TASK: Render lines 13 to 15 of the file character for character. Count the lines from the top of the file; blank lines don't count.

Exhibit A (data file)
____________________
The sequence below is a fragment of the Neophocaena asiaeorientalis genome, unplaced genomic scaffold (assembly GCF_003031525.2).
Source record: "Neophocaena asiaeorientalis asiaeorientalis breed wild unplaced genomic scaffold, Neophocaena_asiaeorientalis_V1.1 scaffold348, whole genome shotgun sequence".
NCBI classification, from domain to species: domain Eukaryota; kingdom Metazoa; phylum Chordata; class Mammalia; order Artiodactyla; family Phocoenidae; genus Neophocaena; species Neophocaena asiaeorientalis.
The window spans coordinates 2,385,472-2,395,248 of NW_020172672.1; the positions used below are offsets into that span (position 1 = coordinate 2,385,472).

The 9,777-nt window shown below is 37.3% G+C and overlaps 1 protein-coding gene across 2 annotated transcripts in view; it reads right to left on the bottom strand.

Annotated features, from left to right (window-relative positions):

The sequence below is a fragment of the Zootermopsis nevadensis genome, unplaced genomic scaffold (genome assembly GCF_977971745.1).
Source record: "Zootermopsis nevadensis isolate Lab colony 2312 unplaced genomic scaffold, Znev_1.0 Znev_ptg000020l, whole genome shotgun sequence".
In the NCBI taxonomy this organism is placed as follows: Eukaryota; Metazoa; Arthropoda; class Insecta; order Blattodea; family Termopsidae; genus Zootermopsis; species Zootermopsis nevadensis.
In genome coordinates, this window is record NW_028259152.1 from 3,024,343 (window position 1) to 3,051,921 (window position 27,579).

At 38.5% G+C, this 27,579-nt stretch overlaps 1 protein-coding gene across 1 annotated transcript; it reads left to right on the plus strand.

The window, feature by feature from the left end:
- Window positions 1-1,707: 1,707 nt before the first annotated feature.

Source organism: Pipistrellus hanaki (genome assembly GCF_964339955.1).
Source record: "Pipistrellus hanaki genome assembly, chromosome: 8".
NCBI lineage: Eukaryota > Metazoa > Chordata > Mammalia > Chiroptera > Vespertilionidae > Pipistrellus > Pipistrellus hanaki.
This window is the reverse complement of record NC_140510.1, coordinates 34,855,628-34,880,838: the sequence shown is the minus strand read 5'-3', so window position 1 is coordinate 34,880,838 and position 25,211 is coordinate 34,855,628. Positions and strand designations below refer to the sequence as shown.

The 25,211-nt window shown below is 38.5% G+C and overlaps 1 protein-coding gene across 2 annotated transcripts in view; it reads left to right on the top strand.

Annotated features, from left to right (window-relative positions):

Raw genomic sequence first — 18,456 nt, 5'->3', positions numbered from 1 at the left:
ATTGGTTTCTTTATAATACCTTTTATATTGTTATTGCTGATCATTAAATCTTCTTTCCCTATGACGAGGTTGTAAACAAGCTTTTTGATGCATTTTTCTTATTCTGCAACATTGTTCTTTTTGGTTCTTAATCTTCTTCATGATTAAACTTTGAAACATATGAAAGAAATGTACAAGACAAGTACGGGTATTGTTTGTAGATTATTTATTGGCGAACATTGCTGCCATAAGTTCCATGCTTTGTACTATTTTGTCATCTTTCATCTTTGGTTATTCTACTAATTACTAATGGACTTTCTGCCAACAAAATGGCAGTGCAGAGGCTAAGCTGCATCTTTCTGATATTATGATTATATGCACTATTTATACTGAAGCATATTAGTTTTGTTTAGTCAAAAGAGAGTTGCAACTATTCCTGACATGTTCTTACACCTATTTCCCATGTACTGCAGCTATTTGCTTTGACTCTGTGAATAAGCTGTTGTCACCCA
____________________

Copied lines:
- Window positions 1-1,707: 1,707 nt before the first annotated feature.

Source organism: Pipistrellus hanaki (genome assembly GCF_964339955.1).
Source record: "Pipistrellus hanaki genome assembly, chromosome: 8".